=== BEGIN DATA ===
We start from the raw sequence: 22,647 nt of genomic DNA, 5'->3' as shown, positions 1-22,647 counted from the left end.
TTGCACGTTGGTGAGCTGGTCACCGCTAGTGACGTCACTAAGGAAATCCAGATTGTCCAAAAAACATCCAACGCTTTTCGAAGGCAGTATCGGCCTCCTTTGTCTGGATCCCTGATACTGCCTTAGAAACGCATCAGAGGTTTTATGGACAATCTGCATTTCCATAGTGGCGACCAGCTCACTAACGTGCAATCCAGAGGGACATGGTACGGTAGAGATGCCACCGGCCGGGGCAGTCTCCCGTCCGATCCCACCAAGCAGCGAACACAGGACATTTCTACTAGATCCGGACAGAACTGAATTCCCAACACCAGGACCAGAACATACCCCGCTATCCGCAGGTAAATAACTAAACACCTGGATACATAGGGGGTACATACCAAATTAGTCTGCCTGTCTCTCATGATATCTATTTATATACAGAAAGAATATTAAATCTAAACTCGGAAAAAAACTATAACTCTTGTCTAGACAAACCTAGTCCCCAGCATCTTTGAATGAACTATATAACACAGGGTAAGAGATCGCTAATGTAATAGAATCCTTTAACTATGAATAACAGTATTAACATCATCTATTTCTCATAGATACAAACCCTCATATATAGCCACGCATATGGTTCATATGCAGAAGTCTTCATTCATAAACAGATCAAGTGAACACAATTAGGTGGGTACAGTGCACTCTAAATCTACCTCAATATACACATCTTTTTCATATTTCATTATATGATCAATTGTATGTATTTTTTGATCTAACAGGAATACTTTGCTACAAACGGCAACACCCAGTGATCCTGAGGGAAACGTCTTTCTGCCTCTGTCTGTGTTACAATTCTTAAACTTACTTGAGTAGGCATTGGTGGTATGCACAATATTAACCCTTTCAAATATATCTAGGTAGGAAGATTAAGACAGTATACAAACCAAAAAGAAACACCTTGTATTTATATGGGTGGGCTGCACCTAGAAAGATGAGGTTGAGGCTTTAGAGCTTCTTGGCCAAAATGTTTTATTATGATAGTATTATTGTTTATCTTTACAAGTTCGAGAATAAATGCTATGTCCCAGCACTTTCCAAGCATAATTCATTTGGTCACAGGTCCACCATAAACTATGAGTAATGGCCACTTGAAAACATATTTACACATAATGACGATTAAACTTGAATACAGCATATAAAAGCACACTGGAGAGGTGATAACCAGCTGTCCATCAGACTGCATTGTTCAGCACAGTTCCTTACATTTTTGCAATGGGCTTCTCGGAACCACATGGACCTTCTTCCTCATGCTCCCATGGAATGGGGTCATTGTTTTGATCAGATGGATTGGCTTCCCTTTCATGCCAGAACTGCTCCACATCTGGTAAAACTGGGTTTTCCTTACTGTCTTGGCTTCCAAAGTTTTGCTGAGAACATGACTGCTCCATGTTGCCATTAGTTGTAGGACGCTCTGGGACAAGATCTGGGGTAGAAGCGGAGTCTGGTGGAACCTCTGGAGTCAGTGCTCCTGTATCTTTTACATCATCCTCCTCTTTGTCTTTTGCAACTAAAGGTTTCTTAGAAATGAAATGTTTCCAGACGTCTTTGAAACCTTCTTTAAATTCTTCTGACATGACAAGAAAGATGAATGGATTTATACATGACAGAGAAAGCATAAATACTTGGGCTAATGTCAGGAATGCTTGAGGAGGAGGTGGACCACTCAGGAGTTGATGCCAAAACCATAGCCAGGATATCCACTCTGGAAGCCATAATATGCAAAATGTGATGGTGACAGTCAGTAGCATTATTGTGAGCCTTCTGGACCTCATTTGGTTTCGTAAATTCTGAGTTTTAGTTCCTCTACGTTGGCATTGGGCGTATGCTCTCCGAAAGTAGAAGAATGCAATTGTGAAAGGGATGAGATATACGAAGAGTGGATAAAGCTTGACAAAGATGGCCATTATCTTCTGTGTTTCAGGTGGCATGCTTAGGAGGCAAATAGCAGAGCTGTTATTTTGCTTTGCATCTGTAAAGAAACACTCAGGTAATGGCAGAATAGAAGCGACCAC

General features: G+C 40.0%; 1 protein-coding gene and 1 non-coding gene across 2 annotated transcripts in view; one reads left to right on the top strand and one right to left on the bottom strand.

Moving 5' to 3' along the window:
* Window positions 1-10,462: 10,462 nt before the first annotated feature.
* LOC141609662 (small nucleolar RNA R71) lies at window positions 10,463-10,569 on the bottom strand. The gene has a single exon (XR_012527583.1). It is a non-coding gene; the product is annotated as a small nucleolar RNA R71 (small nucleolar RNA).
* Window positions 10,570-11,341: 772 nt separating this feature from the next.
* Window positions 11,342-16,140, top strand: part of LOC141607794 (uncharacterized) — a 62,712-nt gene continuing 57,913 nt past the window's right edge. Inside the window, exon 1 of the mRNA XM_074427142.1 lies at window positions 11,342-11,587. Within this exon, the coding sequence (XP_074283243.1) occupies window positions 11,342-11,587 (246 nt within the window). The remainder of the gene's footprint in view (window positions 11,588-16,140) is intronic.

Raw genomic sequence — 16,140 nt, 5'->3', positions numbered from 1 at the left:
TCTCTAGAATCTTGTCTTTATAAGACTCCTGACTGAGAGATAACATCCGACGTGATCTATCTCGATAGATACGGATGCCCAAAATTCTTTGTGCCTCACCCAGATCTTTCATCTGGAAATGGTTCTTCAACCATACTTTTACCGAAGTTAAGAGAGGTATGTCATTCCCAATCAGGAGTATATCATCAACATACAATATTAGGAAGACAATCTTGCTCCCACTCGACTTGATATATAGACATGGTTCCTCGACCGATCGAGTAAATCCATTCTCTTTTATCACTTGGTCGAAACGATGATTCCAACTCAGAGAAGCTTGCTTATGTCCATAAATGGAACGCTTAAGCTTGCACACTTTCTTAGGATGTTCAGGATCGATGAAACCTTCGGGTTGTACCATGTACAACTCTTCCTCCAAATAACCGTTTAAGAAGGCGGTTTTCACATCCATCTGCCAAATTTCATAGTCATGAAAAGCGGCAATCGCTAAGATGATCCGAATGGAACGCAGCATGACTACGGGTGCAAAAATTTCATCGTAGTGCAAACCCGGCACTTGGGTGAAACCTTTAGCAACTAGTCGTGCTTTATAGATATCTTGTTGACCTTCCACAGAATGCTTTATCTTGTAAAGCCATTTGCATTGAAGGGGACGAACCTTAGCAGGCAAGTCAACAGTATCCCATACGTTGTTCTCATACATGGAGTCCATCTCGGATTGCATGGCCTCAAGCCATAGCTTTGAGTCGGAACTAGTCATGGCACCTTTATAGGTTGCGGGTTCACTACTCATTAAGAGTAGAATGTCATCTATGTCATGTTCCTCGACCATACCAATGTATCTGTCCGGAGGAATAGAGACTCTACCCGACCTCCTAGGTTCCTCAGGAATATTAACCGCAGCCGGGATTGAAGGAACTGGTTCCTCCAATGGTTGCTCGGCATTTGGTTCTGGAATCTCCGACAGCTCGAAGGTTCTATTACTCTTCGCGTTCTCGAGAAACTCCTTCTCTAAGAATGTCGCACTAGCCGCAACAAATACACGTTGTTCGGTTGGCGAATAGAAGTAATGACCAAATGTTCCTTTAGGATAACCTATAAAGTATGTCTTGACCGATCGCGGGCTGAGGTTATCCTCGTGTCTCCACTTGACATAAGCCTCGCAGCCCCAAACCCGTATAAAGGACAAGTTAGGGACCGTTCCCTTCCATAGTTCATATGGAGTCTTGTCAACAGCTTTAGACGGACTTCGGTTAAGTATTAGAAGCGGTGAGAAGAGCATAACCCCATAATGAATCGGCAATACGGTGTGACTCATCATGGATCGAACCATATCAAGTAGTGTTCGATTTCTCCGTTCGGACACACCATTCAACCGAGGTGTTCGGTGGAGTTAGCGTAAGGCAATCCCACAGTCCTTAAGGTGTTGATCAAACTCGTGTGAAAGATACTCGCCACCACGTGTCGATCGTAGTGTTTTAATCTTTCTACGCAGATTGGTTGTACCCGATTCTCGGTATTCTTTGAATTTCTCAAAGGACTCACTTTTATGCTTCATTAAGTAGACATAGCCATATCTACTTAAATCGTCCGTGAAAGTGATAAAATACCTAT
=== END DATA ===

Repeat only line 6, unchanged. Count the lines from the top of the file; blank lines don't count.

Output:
* LOC141609662 (small nucleolar RNA R71) lies at window positions 10,463-10,569 on the bottom strand. The gene has a single exon (XR_012527583.1). It is a non-coding gene; the product is annotated as a small nucleolar RNA R71 (small nucleolar RNA).